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What could the next decade of AI look like?


Ajit Jaokar
Course Director: Artificial Intelligence: Cloud and Edge Implementations - University of Oxford


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This week, I also shared our vision on #digitaltwins at the MathWorks site Digital Twins and the Evolution of Model-based Design.

Last week, I discussed my misgivings about the idea of data-driven v.s. model-driven AI. This week, we extrapolate that question and ask a much broader question:  “Will AI breakthroughs this decade be based on last decade’s AI developments, OR will we see new directions of AI research in this decade?”

Undoubtedly, the last decade 2010 to 2020, was a game-changer for AI research. It was based on the current deep learning models characterised by parallelized networks comprising relatively simple neurons that use non-linear activation by adjusting the strengths of their connections. Using this model, we find the rules for function f(x), which maps domains x to y when the rules are hierarchical and (typically) the data is unstructured. To do this, we need a large number of labeled examples. The labels are at a higher level of abstraction (ex if the image is a cat or a dog). The algorithm can then discern the features that comprise the object(ex a cat has fur, whiskers, etc.). This is the essence of deep learning called representation learning and is common knowledge for data scientists.

Especially in the latter part of the last decade, three developments have accelerated this model:

a)    Transformer based models

b)    Reinforcement learning and

c)    Generative adversarial networks.

And they continue to amaze us daily – for example:

Deepmind - Alphafold – deep mind protein folding; Deepmind - meta-algorithm creating the one algorithm to rule them all, i.e., a deep learning model that can learn how to emulate any algorithm, generating an algorithm-equivalent model that can work with real-world data. And of course, Deepmind’s AI predicts almost precisely when and where it is going to rain, and now megatron Turing NLG from Nvidia and Microsoft – a large language model that claims to exceed GPT-3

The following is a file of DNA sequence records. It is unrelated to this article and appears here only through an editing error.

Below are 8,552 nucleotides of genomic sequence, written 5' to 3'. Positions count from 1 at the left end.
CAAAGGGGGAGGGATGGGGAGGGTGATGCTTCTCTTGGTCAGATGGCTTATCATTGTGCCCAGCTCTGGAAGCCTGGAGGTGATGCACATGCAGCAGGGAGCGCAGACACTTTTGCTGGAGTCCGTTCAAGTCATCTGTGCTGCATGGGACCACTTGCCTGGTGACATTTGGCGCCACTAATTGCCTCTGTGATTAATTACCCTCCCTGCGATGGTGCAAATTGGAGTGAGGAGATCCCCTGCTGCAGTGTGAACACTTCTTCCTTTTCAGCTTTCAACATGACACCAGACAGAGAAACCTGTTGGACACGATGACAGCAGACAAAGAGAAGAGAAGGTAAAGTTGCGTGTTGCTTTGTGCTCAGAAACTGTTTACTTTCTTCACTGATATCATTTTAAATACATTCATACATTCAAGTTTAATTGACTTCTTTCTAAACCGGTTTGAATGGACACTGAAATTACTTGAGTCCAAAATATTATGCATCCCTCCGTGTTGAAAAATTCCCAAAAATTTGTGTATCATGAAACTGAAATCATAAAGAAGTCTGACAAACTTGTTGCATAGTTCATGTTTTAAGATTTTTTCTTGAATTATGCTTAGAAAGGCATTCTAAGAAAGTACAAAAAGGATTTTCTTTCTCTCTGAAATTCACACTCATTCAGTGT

Impressive as these are, all the examples above share some crucial properties

 Also, the common element here is: all intelligence (rules) are derived from the data alone.

 The other extreme is: rules are symbolic, i.e., decided by humans.

 That was the early days of AI which ultimately led to the AI winter.

 However, I believe that this decade will be all about techniques that can interject expert intelligence into the algorithm (but is not the same as symbolic as in the early days of AI)

 One such interesting case is from some work by Max Welling. I have referred to this work before, but in this case, I am referring to the use of generative models to build counterfactual worlds. This could work where we have a problem domain with too many exceptions, i.e., there is a very long tail of situations that do not show up in your dataset used to model the problem.

To put the problem in context

Read the complete article  Source


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